• Michael, no sane human being judges a player on the basis of one play. This is an extreme example of smaller decision-making issues that show up in his decision-making consistently. Coachability and conceptual understanding of pro level concepts are two different things. C.J. Prosise was coachable, but he didn’t understand between the tackles concepts at a level that would make him a criticism-proof prospect. Prosise actually saw my video breakdown of these issues of is game and his camp reached out to me to recommend an RB coach to work wit him pre-draft and pre-training camp. I connected him with Chad Spann. So understand that being coachable is good, but acquiring the knowledge beyond what most college coaching staffs offer is important, too. Kamara either already realizes or will soon realize that elite speed and acceleration don’t mean much without good decision-making and an understanding of how to run between the tackles based on the variety of blocking schemes used in the league. If he does and cares, he’ll work at it and improve. If he doesn’t…. C.J. Spiller, Laurence Maroney, and Chris Henry are all examples of players with elite speed and acceleration that could not get it done in the league because they didn’t advance beyond physical tools that their peers in the NFL also have. I appreciate the fact that you’re a big Tennessee fan and I hope you give the show another listen and appreciate the facts of what I stated about the potential to improve and where he would be IF he acquires the skills beyond the athletic ability to become a good player. Appreciate your opinion even if we disagree about ranking. Just food for thought: I’ve studied multiple games of 47 RBs thus far with a defined system that has been refined over the course of 12 years. It doesn’t mean I’m going to be right about Kamara–and I’d like to see him develop to his physical potential–but there’s a lot more that goes into studying backs than athletic ability.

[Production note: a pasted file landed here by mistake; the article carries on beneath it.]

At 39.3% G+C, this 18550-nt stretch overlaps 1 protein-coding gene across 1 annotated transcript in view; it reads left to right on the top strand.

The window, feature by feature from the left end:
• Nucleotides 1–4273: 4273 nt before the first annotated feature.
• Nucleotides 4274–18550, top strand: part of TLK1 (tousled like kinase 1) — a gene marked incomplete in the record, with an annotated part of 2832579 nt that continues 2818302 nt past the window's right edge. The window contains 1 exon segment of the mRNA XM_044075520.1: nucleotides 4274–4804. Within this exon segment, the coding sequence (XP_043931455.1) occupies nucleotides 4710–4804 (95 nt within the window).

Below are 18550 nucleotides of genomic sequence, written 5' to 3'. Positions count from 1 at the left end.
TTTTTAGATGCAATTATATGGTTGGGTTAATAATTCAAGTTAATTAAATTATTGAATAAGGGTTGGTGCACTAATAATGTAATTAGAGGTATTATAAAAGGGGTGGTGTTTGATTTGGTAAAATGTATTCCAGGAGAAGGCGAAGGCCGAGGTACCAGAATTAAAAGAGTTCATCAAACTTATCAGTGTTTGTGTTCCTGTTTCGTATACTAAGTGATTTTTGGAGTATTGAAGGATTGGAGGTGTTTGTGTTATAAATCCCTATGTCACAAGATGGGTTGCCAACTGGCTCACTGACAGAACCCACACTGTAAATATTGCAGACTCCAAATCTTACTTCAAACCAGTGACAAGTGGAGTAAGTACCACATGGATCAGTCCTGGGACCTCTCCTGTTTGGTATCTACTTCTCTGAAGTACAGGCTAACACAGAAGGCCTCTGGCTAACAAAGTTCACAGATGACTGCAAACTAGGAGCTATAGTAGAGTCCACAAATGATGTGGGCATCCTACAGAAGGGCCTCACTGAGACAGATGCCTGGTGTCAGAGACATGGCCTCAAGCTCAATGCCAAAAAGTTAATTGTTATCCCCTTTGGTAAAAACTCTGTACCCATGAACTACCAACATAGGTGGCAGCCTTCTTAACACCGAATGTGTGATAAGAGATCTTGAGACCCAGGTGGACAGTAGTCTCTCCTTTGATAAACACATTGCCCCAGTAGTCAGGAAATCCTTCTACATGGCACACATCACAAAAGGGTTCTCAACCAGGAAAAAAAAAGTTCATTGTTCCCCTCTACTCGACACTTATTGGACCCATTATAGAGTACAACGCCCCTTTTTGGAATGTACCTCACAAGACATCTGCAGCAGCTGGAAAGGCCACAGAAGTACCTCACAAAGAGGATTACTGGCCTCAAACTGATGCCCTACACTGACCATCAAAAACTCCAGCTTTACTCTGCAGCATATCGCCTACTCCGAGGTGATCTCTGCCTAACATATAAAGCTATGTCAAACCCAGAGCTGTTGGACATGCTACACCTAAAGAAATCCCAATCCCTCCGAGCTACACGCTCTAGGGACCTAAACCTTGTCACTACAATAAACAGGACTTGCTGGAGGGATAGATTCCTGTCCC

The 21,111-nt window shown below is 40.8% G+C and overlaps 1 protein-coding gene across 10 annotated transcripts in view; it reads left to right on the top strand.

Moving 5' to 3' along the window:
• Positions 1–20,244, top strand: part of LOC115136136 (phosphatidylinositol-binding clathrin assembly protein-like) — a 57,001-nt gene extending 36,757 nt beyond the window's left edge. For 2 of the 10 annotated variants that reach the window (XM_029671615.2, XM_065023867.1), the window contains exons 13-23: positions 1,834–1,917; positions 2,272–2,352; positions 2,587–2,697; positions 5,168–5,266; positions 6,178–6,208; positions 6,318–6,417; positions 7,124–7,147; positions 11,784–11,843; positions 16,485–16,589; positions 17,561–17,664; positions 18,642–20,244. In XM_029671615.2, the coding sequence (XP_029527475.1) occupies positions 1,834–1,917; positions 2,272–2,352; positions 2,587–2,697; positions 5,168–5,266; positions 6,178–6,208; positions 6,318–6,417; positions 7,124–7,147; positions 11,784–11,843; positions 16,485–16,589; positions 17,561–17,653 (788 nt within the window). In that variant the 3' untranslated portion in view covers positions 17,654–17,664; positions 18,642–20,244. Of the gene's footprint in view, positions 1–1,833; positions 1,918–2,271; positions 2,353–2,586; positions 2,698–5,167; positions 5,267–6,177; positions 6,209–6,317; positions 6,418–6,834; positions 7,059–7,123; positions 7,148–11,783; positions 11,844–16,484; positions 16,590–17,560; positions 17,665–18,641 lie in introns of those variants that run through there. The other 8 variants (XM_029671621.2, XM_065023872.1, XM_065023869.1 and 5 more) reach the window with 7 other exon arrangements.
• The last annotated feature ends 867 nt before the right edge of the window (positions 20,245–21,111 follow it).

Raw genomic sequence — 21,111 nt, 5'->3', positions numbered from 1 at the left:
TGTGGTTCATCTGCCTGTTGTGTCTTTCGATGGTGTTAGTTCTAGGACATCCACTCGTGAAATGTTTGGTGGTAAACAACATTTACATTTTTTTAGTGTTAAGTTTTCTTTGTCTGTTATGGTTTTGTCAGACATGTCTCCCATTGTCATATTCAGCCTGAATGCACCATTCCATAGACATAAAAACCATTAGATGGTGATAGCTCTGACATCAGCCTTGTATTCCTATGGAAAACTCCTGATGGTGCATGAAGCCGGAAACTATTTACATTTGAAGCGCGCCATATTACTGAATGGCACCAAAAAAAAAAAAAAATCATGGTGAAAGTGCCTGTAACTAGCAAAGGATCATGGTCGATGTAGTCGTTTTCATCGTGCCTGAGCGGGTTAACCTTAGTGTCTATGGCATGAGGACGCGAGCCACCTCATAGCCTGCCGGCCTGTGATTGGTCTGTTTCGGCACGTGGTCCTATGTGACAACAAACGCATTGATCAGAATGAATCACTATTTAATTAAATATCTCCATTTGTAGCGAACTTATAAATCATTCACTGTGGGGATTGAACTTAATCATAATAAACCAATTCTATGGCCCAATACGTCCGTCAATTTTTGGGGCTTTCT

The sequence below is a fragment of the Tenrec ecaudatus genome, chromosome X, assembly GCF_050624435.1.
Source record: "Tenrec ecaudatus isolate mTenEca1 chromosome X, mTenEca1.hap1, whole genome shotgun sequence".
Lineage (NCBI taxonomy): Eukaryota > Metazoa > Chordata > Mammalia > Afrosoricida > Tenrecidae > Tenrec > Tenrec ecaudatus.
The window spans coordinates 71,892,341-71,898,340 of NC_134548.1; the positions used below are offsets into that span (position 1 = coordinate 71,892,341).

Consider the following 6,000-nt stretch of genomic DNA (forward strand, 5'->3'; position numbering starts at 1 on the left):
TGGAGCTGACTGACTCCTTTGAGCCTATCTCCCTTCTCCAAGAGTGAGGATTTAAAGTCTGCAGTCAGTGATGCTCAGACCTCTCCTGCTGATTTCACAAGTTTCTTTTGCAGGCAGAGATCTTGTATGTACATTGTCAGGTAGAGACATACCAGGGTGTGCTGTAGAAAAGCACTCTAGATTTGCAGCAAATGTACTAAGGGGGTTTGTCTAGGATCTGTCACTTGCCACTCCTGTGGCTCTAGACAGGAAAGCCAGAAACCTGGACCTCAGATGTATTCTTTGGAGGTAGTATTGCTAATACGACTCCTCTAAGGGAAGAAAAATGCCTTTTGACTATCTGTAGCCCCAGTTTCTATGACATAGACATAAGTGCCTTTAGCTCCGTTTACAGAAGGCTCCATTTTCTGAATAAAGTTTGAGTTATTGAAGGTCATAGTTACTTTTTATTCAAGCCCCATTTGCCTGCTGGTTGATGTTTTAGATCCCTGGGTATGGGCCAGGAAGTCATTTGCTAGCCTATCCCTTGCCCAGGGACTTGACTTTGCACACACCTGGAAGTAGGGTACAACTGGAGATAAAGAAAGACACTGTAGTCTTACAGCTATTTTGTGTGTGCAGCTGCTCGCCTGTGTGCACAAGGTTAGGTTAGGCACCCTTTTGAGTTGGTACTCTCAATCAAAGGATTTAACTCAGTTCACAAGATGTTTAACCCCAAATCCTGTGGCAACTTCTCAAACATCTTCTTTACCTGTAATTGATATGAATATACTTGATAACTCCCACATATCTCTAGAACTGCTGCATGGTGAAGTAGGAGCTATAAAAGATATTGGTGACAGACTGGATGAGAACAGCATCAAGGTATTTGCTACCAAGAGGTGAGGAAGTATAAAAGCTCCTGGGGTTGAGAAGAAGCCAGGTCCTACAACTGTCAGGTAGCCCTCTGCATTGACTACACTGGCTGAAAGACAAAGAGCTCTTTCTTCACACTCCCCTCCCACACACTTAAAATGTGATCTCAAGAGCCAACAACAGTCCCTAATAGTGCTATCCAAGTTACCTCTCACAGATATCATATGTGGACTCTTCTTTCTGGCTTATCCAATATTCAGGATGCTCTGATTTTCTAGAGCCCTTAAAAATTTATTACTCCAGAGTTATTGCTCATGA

3. Hi Matt, first time visitor to your site. Based on your analysis of Kamara pre-season compared to how he’s performing now, what do you think has changed? Did he become a smarter runner over the first half of the season? Is he getting lucky?

    • Welcome.

      Since a lot of my work on this site is part of my process towards the final analysis I deliver for the RSP publications in April and May, you probably haven’t seen that Kamara was one of my top “scheme fit” choices in that publication. The Saints were a great fit for him because the team didn’t need to rely on him to be a great decision-maker between the tackles.

      The two issues Kamara had at UT were correctable: ball security and decision-making between the tackles. Kamara greatly improved his ball security, consistently running with the ball high and tight with little space between his elbow and frame. He’s also demonstrated much greater maturity between the tackles. He’s not bouncing runs outside when he has a good crease developing inside. In addition, he’s demonstrating much greater maturity sticking with the design of the play and anticipating openings.

      This type of decision-making maturation is difficult to predict. It took Jamaal Charles and LeSean McCoy a year in the NFL to curb their bad decisions. C.J. Spiller and Laurence Maroney never changed. Bishop Sankey struggled as well.

      To sum up my answer: Kamara worked at his flaws, corrected them, and landed in a situation with a fine o-line and terrific QB who can provide support with good calls at the line. If he earned 500-700 yards from scrimmage this year, he would have met my expectations. He’s exceeded them.

      In my RSP publication, I often write about these ranges of outcomes (not statistically, but nuts-and-bolts cause and effect) with players because rankings are customer-desired content, but fit and development potential with specific issues are important factors. It’s more important for me to tell you that David Johnson had All-Pro potential and would be a perfect fit in the Cardinals gap scheme (which I wrote, and he was) than ranking him as a top-10 prospect (which I didn’t).

      These details help folks get a feel for the player and understand his range and potential better than a number next to his name. Hope that helps and thanks for dropping by.